After the second manipulation, she continued to go to physical therapy for months, but made no progress. She asked her doctor several times if she should still go to physical therapy, and he shrugged his shoulders and said it couldn't hurt. His "best guess" was that there is scar tissue that has grown and is preventing her from bending.
As she continually asked him, at appointment after appointment, what was wrong, why she was in so much dreadful pain, why she was so immobile, what she could do to fix things, he continually gave no answers. In fact, his favorite response to her questions about her knee is "It is what it is."
Her final visit to physical therapy was in April of 2008, as the physical therapists confessed that she was making no progress and that they could not justify further PT visits to the insurance company. The doctor, at Mom's last appointment in August 2008, informed her finally that there was nothing else he could do.
Is that acceptable? Is that possible? There's really nothing else? I refuse to accept that. Is modern medicine really so primitive that they cannot figure out WHY she can't move her leg? Has anything like this ever happened to anyone else? We are desperate for answers that no one seems to have.
Update: Johns Hopkins Visit and Beyond
Mom got an appointment with the head orthopedic surgeon at Johns Hopkins Hospital. It wasn't exactly good news.
The doctor's favorite option is to fuse her knee: basically connect the bones so that her leg is completely straight. She would never be able to drive again and would walk with a wide gait, but the doctor believes it would take away most of her pain. Believes is the operative word: fusion is irreversible, and there is no guarantee that it really would remove the pain.
He believes that physical therapy would injure her more by putting strain on the knee and continuing to increase the swelling.
The final option is to redo the surgery: a total revision of the knee replacement. Of course, there is no guarantee that this would make her better; she could stay the same or even get worse. Because of the swelling and the fact that her knee is often hot to the touch, he has ordered a test to see if there is an infection within the knee.
Lo and behold, it turns out that she has a very large infection in her knee, which likely has been there since either the original surgery or the first manipulation. No one thought to order a test for infection until now, despite the intense pain, the swelling, the heat, and the fact that she had a tunnel infection on the outside of her knee early on in this process.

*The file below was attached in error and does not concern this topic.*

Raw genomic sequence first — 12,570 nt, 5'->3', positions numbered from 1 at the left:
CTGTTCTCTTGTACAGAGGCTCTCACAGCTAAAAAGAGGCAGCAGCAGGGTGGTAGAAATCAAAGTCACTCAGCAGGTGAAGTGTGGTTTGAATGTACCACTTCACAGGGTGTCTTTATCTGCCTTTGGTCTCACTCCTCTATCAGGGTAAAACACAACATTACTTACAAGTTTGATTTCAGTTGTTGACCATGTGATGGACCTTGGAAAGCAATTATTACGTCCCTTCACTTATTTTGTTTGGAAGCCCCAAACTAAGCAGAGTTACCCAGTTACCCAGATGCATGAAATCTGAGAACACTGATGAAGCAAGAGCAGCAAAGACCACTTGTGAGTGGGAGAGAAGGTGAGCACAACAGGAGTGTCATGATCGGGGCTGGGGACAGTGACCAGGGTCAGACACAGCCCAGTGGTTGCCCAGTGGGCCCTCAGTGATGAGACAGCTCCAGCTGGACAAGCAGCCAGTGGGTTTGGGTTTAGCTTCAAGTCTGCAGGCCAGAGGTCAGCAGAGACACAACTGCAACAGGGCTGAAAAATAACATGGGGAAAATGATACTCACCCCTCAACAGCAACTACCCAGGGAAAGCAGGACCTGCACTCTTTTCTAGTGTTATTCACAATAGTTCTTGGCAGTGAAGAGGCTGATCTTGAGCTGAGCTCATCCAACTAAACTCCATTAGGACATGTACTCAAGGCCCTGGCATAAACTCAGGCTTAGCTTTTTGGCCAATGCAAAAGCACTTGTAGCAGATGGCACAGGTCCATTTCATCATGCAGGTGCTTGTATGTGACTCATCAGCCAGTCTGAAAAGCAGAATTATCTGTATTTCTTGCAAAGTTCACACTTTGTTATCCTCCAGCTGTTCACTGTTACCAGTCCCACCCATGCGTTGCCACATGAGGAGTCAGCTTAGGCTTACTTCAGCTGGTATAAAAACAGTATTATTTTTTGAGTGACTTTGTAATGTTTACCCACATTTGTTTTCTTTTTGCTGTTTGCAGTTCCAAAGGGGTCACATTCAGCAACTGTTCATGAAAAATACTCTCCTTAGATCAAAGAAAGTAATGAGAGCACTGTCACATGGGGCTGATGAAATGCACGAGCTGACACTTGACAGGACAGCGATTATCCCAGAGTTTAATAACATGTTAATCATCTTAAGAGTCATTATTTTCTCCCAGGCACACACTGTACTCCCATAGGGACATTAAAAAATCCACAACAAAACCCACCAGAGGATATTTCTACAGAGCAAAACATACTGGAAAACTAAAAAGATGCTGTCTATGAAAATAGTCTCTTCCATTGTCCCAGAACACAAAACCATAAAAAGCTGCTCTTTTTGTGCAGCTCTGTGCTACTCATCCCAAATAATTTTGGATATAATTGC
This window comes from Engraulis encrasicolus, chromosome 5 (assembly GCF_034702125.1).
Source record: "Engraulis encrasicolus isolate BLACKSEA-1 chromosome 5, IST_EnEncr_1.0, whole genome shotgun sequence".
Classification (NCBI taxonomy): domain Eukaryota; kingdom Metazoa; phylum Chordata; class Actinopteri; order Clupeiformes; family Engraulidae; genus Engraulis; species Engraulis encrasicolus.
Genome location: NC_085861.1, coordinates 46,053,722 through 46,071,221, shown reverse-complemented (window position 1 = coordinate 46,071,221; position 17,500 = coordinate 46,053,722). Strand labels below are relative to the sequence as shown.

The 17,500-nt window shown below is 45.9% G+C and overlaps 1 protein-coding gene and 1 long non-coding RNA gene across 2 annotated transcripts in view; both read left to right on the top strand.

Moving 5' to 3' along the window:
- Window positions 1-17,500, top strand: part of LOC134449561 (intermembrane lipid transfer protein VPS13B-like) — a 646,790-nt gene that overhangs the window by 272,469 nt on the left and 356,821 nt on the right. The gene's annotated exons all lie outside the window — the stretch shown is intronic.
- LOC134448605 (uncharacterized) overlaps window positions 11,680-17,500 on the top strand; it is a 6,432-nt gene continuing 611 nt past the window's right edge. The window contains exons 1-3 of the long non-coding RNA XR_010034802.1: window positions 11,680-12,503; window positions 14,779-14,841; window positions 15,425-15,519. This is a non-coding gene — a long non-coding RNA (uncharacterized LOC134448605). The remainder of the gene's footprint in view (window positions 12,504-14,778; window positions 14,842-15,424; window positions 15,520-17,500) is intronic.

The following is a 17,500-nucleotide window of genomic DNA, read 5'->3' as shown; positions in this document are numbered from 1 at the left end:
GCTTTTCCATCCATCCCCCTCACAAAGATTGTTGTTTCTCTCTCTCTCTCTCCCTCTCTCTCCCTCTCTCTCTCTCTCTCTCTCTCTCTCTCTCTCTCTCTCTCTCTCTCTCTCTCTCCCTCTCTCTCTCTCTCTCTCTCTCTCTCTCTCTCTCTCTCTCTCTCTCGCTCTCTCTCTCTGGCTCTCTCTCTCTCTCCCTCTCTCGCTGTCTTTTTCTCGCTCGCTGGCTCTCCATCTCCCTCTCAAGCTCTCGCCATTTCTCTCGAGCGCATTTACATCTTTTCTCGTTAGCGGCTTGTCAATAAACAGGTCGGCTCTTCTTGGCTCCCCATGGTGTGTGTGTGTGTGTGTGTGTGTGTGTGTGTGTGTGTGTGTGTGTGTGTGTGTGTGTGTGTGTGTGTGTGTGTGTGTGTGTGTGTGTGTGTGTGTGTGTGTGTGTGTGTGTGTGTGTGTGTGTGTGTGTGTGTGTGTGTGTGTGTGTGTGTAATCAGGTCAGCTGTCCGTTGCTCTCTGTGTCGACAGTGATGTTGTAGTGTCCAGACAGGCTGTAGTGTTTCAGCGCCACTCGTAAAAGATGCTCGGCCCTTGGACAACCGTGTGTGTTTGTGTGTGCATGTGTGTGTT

Since the infection is within the knee, she has to have a series of surgeries to correct the problem. Why? Why not just take strong antibiotics? Because blood does not flow through a titanium knee. The antibiotics could not get to the infection through the bloodstream. So, she must have a total revision anyway, which is a multi-step process. The FIRST surgery is to go in, remove the prosthetic knee, and pour antibiotic directly into the site, then close up the skin WITHOUT putting the knee back in. Then she will have an IV for about 6 weeks with antibiotics going through the bloodstream. During this time, the prosthesis will be cleaned and the infectious material removed from it. After the 6 weeks, she will have another surgery to have the knee put back in.
Hopefully that will be it, and she will begin physical therapy. However, there is a chance that all the infection will not have been removed, and they will have to do it all again.
And, after all this, there is the possibility that the infection will not prove removeable. Then the only option is to amputate the leg from the thigh downward.
Thank you for all your support, and I will continue to update you all on the progression of this ordeal.
Final Update: The Revision
Thank you, everyone, for your stories and kind words. Mom had her removal surgery in December of 2008 and the total knee revision surgery in March of 2009. In terms of the infection, things went well.
The Good News: The infection was removed, and she began intensive, 3-times-a-week physical therapy. The pain was severely lessened once the infection was gone. And she was approved for disability benefits from Social Security.
The Bad News: However, there was so much scar tissue from the original surgery and 2 manipulations that the revision doctor couldn't remove it all without endangering the life of the knee. The scar tissue proved quite problematic. Despite the constant physical therapy, she cannot and will never be able to fully bend or straighten her knee. She has a bit more range of motion than after the first manipulation, but nowhere near what she had before the first knee replacement. She will use a cane for the rest of her life, and the constant twisting of her body to walk abnormally has caused other problems in her back and hips.
Now, I don't want to end on a bad note. The pain is better, and she has more hope of a semi-normal life now that the infection is gone. It's true that she wishes she had never had the original knee replacement, but we have to work with what we have now, and she has even gone back to work part-time. Again, thank you to everyone for your support, and I wish everyone who has gone through similar experiences the best of luck.